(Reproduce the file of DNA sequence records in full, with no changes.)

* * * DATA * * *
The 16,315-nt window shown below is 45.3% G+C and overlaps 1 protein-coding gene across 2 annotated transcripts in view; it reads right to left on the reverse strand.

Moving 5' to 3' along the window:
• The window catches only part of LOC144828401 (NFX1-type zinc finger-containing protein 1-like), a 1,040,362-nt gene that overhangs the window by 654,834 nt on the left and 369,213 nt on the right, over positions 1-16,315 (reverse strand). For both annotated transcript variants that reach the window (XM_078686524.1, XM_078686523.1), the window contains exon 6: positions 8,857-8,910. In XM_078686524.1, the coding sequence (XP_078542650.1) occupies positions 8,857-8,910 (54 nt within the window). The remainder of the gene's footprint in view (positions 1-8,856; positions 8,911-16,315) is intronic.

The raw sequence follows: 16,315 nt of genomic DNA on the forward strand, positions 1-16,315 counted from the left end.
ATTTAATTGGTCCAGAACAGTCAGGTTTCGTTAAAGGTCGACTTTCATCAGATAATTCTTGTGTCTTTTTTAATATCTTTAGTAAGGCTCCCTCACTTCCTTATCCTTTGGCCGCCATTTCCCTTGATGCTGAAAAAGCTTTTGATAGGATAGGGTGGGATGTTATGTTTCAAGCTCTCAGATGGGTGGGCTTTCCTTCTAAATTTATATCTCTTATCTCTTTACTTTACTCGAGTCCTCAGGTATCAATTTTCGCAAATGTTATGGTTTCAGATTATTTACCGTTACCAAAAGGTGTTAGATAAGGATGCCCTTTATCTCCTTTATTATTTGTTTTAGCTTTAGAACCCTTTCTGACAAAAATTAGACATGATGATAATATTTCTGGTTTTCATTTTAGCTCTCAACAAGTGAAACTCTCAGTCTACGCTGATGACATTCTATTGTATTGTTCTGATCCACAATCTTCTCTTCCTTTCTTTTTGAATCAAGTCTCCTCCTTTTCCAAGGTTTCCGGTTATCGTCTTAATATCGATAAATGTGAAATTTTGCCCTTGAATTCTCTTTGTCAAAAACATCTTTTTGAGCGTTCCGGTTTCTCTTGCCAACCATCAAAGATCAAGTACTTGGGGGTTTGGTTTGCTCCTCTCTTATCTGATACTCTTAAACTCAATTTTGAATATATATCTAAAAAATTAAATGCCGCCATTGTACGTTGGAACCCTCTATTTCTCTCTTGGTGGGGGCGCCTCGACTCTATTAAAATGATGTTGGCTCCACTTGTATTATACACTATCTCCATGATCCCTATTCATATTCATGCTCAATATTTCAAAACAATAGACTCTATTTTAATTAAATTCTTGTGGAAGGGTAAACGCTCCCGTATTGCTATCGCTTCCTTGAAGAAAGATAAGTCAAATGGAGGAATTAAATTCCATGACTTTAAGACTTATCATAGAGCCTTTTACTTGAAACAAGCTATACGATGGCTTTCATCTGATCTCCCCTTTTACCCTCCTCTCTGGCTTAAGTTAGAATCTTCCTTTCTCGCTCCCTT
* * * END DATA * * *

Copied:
The 16,315-nt window shown below is 45.3% G+C and overlaps 1 protein-coding gene across 2 annotated transcripts in view; it reads right to left on the reverse strand.

Moving 5' to 3' along the window:
• The window catches only part of LOC144828401 (NFX1-type zinc finger-containing protein 1-like), a 1,040,362-nt gene that overhangs the window by 654,834 nt on the left and 369,213 nt on the right, over positions 1-16,315 (reverse strand). For both annotated transcript variants that reach the window (XM_078686524.1, XM_078686523.1), the window contains exon 6: positions 8,857-8,910. In XM_078686524.1, the coding sequence (XP_078542650.1) occupies positions 8,857-8,910 (54 nt within the window). The remainder of the gene's footprint in view (positions 1-8,856; positions 8,911-16,315) is intronic.

The raw sequence follows: 16,315 nt of genomic DNA on the forward strand, positions 1-16,315 counted from the left end.
ATTTAATTGGTCCAGAACAGTCAGGTTTCGTTAAAGGTCGACTTTCATCAGATAATTCTTGTGTCTTTTTTAATATCTTTAGTAAGGCTCCCTCACTTCCTTATCCTTTGGCCGCCATTTCCCTTGATGCTGAAAAAGCTTTTGATAGGATAGGGTGGGATGTTATGTTTCAAGCTCTCAGATGGGTGGGCTTTCCTTCTAAATTTATATCTCTTATCTCTTTACTTTACTCGAGTCCTCAGGTATCAATTTTCGCAAATGTTATGGTTTCAGATTATTTACCGTTACCAAAAGGTGTTAGATAAGGATGCCCTTTATCTCCTTTATTATTTGTTTTAGCTTTAGAACCCTTTCTGACAAAAATTAGACATGATGATAATATTTCTGGTTTTCATTTTAGCTCTCAACAAGTGAAACTCTCAGTCTACGCTGATGACATTCTATTGTATTGTTCTGATCCACAATCTTCTCTTCCTTTCTTTTTGAATCAAGTCTCCTCCTTTTCCAAGGTTTCCGGTTATCGTCTTAATATCGATAAATGTGAAATTTTGCCCTTGAATTCTCTTTGTCAAAAACATCTTTTTGAGCGTTCCGGTTTCTCTTGCCAACCATCAAAGATCAAGTACTTGGGGGTTTGGTTTGCTCCTCTCTTATCTGATACTCTTAAACTCAATTTTGAATATATATCTAAAAAATTAAATGCCGCCATTGTACGTTGGAACCCTCTATTTCTCTCTTGGTGGGGGCGCCTCGACTCTATTAAAATGATGTTGGCTCCACTTGTATTATACACTATCTCCATGATCCCTATTCATATTCATGCTCAATATTTCAAAACAATAGACTCTATTTTAATTAAATTCTTGTGGAAGGGTAAACGCTCCCGTATTGCTATCGCTTCCTTGAAGAAAGATAAGTCAAATGGAGGAATTAAATTCCATGACTTTAAGACTTATCATAGAGCCTTTTACTTGAAACAAGCTATACGATGGCTTTCATCTGATCTCCCCTTTTACCCTCCTCTCTGGCTTAAGTTAGAATCTTCCTTTCTCGCTCCCTT